Top usability mistakes

I read an interesting article today which outlined some of the top usability mistakes made by major web sites. Here’s your chance to learn from their mistakes.

Here is a summary of the major usability blunders found on leading web sites:

No search function

It is amazing that there are major web sites out there that still don’t have a search function. A usability study by Jakob Nielsen found that more than half of all users will head straight for the search function on a web site. If you have a site that has more than, lets say, 100 pages you should be looking to add search functionality.

Massive download times

Many web designer are using the increase in broadband as an excuse for poorly built web pages. However broadband usage only stands at 27%so it is important not to alienate the other 73%. There is no reason why an average web page should take more than 10-15 seconds to load. Improvements in image compression and the cleaner code produced by web standards should significantly improve download time.

Find out just how quickly your site downloads.

Non-scannable Text

People read very differently online to how they read printed material. They tend to scan web pages rather than read word-for-word. It is therefore important to provide visual elements in order to aid scanning.

Read more about this subject

Unclear linking

Probably one of the first question somebody asks when arriving at a new web page is "where can I go next?". It is important to make it clear what the user can click on. Make sure links are obvious whether textual or image based. Never leave the user guessing what is a link and what isn’t.

Poor 404 error page

As I have just covered this in a recent article so I won’t dwell on it in any great detail. However I will say that providing a helpful error page when things go wrong is an invaluable usability aid.

Visited links not show

I have to confess it is only recently that I have come to understand the importance of this myself after reading another article by Jakob Nielsen. Users often find themselves lost within a site when it isn’t clearly marked which pages they have already visited. By simply changing the visual appearance of visited links the user has a much clearer idea of where they have been in the site and avoids going round and round in circles.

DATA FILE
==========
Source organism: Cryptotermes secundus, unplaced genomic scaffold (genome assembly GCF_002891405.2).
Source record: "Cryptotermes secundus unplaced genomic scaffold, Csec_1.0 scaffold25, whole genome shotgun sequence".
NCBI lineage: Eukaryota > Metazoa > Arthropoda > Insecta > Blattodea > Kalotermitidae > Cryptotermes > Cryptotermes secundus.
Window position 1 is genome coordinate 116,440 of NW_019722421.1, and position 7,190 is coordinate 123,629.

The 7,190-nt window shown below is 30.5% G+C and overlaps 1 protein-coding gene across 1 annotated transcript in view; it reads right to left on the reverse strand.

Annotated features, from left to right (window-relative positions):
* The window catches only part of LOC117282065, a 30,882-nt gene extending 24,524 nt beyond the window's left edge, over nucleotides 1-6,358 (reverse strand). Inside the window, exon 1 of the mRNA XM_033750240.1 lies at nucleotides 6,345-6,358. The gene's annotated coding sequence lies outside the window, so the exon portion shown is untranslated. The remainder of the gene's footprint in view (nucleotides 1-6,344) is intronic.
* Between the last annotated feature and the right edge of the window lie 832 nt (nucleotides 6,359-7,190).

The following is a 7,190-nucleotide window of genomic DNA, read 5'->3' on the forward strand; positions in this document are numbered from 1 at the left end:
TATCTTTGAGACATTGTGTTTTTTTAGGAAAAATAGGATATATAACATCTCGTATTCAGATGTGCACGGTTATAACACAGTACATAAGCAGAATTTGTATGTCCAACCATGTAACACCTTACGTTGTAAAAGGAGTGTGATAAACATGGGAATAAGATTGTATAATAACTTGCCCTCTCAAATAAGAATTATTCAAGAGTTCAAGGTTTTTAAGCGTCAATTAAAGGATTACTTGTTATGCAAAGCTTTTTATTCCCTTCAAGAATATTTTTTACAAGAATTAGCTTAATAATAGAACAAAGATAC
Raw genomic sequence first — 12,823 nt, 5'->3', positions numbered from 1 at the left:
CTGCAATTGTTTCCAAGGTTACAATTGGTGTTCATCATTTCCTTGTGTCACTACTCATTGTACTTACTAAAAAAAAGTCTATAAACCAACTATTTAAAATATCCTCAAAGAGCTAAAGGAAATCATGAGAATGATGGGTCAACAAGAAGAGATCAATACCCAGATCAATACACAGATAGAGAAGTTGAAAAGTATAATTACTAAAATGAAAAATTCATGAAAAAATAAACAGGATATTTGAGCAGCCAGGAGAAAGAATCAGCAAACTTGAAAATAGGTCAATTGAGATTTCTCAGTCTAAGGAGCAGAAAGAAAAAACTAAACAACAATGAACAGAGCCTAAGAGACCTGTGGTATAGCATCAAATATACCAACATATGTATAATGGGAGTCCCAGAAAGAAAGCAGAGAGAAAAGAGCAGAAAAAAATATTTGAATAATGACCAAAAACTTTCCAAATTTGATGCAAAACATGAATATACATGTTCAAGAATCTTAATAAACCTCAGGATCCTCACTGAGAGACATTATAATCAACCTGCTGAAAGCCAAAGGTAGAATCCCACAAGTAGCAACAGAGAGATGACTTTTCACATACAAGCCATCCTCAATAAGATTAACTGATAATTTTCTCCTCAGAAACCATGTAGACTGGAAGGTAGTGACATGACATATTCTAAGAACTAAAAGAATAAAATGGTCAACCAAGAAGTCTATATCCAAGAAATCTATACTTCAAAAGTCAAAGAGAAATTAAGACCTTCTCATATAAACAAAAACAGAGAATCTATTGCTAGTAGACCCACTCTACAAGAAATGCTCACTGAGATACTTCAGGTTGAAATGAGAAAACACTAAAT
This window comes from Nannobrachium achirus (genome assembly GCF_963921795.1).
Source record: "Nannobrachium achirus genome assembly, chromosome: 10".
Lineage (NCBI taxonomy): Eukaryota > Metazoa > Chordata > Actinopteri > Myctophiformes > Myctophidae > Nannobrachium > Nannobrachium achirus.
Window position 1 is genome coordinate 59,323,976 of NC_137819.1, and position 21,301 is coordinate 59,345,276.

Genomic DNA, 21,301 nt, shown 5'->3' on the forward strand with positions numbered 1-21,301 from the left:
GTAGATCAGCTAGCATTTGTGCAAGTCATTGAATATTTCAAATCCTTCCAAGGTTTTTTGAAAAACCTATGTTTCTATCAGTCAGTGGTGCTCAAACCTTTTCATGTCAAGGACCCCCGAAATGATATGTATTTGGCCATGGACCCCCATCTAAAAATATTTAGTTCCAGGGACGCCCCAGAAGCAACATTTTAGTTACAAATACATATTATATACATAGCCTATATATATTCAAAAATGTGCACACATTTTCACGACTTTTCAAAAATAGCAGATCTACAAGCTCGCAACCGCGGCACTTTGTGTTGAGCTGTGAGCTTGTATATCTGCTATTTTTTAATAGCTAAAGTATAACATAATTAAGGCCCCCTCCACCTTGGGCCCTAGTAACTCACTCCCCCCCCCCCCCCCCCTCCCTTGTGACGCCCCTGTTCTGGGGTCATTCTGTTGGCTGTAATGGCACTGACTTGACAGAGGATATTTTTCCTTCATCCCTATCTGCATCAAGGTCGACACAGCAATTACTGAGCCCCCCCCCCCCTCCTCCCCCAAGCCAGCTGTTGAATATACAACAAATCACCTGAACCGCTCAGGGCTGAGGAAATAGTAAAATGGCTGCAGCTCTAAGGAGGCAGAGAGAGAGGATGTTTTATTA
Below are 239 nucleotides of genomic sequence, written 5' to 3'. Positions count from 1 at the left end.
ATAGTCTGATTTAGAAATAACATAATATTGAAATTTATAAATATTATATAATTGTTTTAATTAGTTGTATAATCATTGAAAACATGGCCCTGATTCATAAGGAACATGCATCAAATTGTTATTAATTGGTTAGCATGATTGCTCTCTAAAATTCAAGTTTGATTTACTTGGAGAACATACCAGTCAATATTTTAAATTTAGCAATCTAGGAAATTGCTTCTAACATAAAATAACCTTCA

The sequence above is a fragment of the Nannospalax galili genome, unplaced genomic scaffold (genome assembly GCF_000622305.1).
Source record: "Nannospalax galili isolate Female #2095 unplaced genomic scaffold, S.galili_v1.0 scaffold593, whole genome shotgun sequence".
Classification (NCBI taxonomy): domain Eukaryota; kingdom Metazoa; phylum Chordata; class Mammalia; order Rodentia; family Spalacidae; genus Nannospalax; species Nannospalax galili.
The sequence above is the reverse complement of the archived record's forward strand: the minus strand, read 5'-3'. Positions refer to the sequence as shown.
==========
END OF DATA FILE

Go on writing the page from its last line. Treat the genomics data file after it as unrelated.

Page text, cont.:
The use of frames

This could really be an article in itself. There are numerous problems with frames but some of the most significant usability ones are:

  • Pages can be unprintable
  • Pages can’t be bookmarked, nor their URLs emailed
  • The back, refresh and history buttons can become disabled
  • Visited links across frames don’t change colour

Important information contained in images

In order to have greater control over the appearance of text web designers often use images instead of dynamic text. However this creates usability and accessibility problems. Images take longer to download so those of us with slow connections have to wait for important information to appear. Those using older browsers or screen readers may find that information contained in images becomes totally inaccessible to them.

Unlike some, I am not proposing that you do not use graphical text. However I am proposing that all images should haveALT tags so the user can access that information while the page is loading.

Breaking with conventions

In my article entitled "why all web sites should look the same" I explain why web designers shouldn’t go against conventions. Users expect to find the logo in the top left. They expect to find navigation either across the top or down the left hand side. The web is incredibly confusing anyway, with every site having its own user interface. The last thing a web designer should do is add to that confusion.

  • ed

    good tips – just need to add a ” on the code near the end:
    title=”ALT tags

  • Ed

    Could CSS frames be the way to go if you really feel you need frames perhaps?

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